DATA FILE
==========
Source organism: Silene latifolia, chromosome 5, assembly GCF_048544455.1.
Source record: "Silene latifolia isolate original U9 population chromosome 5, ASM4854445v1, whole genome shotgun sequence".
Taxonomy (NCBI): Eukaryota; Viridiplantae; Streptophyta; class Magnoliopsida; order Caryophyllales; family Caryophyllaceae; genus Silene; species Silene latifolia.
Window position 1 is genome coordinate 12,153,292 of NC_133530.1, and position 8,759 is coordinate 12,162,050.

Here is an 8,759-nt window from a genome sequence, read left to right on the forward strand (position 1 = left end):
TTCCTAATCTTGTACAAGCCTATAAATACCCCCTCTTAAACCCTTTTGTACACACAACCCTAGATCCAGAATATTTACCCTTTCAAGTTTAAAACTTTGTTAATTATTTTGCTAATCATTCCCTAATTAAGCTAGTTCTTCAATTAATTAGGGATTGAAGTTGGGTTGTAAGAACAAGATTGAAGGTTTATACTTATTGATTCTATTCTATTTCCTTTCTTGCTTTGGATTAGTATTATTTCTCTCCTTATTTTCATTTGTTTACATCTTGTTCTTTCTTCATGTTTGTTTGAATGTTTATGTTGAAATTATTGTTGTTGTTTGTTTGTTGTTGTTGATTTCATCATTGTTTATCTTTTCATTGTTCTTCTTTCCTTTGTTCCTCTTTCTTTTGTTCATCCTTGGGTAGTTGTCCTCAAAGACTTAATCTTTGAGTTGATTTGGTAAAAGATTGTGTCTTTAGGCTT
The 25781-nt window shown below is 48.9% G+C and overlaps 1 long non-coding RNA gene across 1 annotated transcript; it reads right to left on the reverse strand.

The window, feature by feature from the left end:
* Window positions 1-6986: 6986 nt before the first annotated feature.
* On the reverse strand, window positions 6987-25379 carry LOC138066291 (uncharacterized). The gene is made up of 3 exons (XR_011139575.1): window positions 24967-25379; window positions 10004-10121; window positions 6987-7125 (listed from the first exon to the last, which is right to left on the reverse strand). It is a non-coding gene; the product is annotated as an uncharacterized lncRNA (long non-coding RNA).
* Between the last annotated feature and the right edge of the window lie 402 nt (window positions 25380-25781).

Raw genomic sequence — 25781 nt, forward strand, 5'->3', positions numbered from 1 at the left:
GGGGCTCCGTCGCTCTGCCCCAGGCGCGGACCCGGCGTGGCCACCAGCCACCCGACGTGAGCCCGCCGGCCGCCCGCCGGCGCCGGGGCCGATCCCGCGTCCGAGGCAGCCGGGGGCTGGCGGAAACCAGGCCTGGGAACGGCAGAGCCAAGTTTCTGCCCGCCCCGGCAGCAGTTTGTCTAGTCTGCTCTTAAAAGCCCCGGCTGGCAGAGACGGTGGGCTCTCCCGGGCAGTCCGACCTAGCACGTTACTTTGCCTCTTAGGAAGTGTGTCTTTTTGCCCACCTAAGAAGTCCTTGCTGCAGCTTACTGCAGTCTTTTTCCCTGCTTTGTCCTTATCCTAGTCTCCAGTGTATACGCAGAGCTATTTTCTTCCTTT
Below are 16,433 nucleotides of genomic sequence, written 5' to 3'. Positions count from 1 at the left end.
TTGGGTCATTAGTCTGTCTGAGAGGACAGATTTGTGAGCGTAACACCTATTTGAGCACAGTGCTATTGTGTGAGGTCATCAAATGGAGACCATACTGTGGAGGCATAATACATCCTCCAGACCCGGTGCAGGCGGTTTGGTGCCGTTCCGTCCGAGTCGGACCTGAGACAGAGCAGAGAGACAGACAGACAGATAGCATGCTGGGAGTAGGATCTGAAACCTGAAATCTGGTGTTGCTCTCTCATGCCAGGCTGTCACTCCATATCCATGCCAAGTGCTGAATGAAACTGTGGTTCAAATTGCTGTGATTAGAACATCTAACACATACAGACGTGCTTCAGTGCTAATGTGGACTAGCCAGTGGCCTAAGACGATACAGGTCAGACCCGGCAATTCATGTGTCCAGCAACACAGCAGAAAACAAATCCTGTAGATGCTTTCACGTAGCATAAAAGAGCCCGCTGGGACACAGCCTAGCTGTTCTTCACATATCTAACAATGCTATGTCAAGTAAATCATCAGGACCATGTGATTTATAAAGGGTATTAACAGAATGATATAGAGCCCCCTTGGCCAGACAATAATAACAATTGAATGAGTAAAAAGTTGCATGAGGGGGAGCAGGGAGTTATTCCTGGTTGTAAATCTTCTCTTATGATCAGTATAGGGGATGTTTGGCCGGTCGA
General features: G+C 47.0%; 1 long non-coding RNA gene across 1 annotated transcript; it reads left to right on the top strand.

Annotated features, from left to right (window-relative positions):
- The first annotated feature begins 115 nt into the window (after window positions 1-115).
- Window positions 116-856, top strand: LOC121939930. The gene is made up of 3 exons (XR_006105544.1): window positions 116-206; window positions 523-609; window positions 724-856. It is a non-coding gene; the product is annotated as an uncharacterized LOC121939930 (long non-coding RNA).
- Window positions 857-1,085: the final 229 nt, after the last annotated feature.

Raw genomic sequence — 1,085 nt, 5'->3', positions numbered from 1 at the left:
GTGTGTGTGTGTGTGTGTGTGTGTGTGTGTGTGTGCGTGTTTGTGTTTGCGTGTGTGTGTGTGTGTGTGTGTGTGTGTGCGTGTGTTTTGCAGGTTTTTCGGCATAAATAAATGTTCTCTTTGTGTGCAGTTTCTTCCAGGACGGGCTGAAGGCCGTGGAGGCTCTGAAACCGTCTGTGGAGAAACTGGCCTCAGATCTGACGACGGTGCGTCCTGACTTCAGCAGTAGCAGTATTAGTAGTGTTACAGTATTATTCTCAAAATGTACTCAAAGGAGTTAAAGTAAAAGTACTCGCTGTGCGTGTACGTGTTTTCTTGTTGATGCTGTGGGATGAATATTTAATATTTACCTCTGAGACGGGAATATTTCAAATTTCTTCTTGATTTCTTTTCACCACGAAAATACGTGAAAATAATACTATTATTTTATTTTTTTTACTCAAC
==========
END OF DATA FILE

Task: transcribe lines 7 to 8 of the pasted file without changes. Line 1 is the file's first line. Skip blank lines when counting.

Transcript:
The 25781-nt window shown below is 48.9% G+C and overlaps 1 long non-coding RNA gene across 1 annotated transcript; it reads right to left on the reverse strand.

The window, feature by feature from the left end: